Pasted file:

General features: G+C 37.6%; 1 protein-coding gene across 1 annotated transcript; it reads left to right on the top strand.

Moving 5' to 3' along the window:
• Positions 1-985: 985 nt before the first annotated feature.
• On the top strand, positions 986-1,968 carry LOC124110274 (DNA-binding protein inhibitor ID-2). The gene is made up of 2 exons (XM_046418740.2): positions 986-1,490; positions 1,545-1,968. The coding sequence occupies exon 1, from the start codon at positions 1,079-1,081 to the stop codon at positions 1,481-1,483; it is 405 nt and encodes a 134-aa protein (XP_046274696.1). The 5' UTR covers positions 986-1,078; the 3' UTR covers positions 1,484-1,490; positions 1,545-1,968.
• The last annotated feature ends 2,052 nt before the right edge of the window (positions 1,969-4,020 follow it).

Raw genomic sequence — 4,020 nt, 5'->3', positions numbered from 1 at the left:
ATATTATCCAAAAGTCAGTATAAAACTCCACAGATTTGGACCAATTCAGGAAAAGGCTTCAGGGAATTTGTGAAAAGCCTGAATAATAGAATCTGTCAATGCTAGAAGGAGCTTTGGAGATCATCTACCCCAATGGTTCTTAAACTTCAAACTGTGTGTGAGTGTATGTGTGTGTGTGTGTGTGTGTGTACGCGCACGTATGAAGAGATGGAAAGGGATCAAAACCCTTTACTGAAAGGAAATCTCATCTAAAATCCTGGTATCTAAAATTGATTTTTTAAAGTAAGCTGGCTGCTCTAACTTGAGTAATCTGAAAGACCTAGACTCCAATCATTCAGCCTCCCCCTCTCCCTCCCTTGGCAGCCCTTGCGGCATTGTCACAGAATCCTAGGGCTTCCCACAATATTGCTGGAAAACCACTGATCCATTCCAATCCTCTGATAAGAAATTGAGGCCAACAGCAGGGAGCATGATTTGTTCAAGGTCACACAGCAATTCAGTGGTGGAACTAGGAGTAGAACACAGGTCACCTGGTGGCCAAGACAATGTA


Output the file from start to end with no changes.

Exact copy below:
General features: G+C 37.6%; 1 protein-coding gene across 1 annotated transcript; it reads left to right on the top strand.

Moving 5' to 3' along the window:
• Positions 1-985: 985 nt before the first annotated feature.
• On the top strand, positions 986-1,968 carry LOC124110274 (DNA-binding protein inhibitor ID-2). The gene is made up of 2 exons (XM_046418740.2): positions 986-1,490; positions 1,545-1,968. The coding sequence occupies exon 1, from the start codon at positions 1,079-1,081 to the stop codon at positions 1,481-1,483; it is 405 nt and encodes a 134-aa protein (XP_046274696.1). The 5' UTR covers positions 986-1,078; the 3' UTR covers positions 1,484-1,490; positions 1,545-1,968.
• The last annotated feature ends 2,052 nt before the right edge of the window (positions 1,969-4,020 follow it).

Raw genomic sequence — 4,020 nt, 5'->3', positions numbered from 1 at the left:
ATATTATCCAAAAGTCAGTATAAAACTCCACAGATTTGGACCAATTCAGGAAAAGGCTTCAGGGAATTTGTGAAAAGCCTGAATAATAGAATCTGTCAATGCTAGAAGGAGCTTTGGAGATCATCTACCCCAATGGTTCTTAAACTTCAAACTGTGTGTGAGTGTATGTGTGTGTGTGTGTGTGTGTGTACGCGCACGTATGAAGAGATGGAAAGGGATCAAAACCCTTTACTGAAAGGAAATCTCATCTAAAATCCTGGTATCTAAAATTGATTTTTTAAAGTAAGCTGGCTGCTCTAACTTGAGTAATCTGAAAGACCTAGACTCCAATCATTCAGCCTCCCCCTCTCCCTCCCTTGGCAGCCCTTGCGGCATTGTCACAGAATCCTAGGGCTTCCCACAATATTGCTGGAAAACCACTGATCCATTCCAATCCTCTGATAAGAAATTGAGGCCAACAGCAGGGAGCATGATTTGTTCAAGGTCACACAGCAATTCAGTGGTGGAACTAGGAGTAGAACACAGGTCACCTGGTGGCCAAGACAATGTA